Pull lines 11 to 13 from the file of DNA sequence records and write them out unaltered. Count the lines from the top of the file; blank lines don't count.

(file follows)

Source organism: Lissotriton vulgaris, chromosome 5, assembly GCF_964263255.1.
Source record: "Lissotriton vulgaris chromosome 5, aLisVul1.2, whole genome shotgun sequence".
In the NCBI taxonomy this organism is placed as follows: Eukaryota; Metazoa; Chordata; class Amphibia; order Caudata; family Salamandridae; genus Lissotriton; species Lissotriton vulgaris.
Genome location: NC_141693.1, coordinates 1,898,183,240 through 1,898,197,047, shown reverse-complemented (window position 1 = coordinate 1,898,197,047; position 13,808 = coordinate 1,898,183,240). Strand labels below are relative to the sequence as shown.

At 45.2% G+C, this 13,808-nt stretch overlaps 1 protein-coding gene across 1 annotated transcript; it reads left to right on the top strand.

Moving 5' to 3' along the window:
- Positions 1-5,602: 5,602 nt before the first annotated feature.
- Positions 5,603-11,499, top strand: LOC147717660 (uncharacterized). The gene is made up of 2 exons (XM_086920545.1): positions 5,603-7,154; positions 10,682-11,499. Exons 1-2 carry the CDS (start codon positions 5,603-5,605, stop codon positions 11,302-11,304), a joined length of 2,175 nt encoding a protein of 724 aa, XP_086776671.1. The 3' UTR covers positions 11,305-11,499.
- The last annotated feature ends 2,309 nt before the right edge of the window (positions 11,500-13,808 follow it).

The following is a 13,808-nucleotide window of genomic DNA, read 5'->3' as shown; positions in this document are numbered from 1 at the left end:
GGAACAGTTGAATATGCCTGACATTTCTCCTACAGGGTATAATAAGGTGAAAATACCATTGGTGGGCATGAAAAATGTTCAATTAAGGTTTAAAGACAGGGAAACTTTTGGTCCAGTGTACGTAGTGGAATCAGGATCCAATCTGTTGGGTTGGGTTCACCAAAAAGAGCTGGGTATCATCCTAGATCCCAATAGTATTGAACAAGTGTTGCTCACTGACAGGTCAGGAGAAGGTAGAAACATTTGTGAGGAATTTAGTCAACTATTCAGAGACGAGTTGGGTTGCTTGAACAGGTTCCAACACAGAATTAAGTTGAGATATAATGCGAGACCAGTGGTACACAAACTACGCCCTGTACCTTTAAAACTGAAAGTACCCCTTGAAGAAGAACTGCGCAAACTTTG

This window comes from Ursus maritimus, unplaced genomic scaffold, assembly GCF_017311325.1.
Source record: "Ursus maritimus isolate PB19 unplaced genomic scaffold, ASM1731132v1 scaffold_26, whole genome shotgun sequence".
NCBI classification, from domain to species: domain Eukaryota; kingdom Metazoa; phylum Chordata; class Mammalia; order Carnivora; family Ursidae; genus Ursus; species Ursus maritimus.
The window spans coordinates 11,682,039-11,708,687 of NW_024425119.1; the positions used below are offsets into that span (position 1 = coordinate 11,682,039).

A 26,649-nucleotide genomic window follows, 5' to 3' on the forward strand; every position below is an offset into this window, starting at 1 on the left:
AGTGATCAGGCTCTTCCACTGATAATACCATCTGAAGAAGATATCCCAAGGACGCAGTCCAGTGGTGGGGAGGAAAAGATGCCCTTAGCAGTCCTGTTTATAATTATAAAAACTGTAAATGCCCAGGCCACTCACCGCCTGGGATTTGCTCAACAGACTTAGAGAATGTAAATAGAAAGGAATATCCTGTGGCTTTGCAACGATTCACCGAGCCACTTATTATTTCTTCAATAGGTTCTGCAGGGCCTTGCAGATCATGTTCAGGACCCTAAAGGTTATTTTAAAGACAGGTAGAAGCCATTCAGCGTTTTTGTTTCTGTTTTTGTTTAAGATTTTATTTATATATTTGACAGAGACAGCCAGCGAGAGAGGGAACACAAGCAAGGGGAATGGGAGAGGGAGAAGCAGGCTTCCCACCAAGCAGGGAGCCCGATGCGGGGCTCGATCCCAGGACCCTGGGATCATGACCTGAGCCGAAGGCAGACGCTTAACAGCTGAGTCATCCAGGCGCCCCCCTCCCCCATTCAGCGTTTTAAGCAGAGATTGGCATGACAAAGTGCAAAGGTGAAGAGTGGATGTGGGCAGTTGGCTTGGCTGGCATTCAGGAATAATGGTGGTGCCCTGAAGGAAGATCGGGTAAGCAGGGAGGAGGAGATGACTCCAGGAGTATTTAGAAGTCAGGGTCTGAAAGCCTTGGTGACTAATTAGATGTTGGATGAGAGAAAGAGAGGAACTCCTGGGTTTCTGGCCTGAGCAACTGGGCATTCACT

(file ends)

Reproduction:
GGAACAGTTGAATATGCCTGACATTTCTCCTACAGGGTATAATAAGGTGAAAATACCATTGGTGGGCATGAAAAATGTTCAATTAAGGTTTAAAGACAGGGAAACTTTTGGTCCAGTGTACGTAGTGGAATCAGGATCCAATCTGTTGGGTTGGGTTCACCAAAAAGAGCTGGGTATCATCCTAGATCCCAATAGTATTGAACAAGTGTTGCTCACTGACAGGTCAGGAGAAGGTAGAAACATTTGTGAGGAATTTAGTCAACTATTCAGAGACGAGTTGGGTTGCTTGAACAGGTTCCAACACAGAATTAAGTTGAGATATAATGCGAGACCAGTGGTACACAAACTACGCCCTGTACCTTTAAAACTGAAAGTACCCCTTGAAGAAGAACTGCGCAAACTTTG

This window comes from Ursus maritimus, unplaced genomic scaffold, assembly GCF_017311325.1.
Source record: "Ursus maritimus isolate PB19 unplaced genomic scaffold, ASM1731132v1 scaffold_26, whole genome shotgun sequence".